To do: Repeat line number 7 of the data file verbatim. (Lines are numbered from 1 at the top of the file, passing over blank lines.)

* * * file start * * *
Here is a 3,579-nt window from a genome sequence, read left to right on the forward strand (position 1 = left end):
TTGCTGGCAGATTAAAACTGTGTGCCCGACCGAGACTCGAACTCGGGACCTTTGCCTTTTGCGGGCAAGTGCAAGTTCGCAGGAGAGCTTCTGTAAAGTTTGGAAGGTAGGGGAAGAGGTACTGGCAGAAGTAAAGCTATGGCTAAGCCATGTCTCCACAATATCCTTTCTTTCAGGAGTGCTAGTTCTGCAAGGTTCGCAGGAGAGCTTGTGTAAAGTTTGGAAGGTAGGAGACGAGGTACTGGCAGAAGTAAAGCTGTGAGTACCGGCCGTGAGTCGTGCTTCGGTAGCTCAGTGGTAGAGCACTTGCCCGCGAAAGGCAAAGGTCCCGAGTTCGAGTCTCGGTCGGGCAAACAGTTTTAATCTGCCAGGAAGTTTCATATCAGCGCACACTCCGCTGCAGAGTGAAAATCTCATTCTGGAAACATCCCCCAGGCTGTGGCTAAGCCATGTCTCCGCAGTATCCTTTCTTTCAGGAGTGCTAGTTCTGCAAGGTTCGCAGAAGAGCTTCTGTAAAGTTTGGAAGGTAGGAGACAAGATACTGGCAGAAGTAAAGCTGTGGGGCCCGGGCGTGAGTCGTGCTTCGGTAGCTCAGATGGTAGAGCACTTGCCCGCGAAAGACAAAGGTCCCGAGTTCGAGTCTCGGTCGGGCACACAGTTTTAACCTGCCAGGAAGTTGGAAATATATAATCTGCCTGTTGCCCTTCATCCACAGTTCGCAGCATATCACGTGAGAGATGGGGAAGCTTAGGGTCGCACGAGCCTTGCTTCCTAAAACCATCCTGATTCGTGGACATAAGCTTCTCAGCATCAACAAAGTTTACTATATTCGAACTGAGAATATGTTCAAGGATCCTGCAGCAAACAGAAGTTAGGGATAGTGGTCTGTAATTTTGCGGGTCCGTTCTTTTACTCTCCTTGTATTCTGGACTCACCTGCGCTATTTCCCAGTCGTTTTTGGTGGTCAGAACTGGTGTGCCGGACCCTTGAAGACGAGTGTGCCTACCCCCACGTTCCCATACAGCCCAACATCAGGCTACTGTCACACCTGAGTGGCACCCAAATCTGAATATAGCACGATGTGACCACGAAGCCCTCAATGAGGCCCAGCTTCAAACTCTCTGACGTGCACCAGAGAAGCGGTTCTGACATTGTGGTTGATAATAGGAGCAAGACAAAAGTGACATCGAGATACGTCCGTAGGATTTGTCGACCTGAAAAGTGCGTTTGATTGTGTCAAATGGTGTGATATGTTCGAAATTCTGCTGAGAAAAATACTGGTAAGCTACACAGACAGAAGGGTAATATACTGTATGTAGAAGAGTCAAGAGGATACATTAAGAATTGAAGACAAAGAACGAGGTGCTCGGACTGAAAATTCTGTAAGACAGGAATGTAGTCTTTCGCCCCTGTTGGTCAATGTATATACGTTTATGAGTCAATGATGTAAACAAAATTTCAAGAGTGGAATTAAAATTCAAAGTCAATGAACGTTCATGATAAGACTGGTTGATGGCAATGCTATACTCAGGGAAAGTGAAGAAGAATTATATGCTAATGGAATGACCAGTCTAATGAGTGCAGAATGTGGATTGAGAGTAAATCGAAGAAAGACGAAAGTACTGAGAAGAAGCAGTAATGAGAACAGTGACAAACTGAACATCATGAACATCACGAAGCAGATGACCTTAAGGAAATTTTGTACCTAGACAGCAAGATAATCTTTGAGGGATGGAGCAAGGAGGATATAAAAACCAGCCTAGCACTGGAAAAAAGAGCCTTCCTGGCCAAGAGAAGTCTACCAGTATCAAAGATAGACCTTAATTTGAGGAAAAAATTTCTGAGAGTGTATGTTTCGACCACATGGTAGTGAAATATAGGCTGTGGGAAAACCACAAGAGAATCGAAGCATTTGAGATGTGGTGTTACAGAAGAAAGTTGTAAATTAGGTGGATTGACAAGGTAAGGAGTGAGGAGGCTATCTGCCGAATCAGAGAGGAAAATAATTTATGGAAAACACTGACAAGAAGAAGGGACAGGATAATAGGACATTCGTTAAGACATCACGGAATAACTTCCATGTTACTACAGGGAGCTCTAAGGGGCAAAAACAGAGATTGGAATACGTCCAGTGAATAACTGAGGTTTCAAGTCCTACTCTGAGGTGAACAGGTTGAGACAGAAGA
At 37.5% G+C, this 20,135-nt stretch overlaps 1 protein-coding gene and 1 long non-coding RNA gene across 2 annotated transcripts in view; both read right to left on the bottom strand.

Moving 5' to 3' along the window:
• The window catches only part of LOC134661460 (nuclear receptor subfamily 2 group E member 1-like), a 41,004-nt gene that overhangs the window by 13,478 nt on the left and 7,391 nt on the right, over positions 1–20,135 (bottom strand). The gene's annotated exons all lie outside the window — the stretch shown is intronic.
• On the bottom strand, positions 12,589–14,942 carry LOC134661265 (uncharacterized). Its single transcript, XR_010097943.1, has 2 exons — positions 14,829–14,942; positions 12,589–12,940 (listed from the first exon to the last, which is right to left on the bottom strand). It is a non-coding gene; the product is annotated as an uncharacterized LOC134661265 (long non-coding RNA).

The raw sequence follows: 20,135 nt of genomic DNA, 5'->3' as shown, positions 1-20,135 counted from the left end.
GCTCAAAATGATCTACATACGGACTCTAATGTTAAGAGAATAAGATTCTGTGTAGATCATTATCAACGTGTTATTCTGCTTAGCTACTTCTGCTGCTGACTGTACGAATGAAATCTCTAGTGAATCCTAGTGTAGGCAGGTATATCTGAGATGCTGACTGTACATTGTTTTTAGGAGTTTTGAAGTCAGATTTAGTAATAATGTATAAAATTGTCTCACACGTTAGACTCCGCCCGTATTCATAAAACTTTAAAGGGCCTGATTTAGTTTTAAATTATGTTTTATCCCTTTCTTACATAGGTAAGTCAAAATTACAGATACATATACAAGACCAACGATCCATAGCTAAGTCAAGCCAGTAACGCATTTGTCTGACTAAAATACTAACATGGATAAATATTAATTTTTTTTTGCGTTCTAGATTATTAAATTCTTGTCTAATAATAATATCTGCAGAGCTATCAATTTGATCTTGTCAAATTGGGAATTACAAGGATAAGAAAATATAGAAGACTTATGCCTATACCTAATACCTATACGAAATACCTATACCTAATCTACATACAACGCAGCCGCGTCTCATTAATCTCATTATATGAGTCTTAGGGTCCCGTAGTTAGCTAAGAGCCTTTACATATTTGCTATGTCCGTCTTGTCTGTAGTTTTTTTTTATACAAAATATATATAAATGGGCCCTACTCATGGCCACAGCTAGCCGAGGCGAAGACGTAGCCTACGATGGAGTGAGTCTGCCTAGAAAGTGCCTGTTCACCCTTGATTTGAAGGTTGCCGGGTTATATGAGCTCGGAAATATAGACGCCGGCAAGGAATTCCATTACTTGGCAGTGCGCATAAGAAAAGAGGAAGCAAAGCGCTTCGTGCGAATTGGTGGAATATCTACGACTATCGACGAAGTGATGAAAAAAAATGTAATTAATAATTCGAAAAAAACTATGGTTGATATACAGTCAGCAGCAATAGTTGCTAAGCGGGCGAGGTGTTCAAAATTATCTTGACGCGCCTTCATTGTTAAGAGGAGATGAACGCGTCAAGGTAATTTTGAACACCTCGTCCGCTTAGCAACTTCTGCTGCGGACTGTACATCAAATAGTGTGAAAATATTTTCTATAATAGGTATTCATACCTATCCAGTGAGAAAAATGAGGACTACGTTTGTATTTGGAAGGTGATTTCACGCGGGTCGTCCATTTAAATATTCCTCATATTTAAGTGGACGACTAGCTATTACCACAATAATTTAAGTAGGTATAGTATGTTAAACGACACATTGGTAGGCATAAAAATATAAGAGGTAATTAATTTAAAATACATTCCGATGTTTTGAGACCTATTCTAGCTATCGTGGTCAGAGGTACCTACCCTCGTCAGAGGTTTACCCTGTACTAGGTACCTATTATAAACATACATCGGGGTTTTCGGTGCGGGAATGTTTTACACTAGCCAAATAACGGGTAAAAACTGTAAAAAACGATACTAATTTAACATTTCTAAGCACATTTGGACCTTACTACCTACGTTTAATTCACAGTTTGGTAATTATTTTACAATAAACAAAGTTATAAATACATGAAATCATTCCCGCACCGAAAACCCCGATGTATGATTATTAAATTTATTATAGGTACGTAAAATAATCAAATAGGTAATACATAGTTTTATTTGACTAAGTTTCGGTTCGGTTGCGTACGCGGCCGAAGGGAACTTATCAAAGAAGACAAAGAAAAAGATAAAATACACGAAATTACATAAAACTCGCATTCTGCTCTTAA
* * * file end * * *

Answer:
The raw sequence follows: 20,135 nt of genomic DNA, 5'->3' as shown, positions 1-20,135 counted from the left end.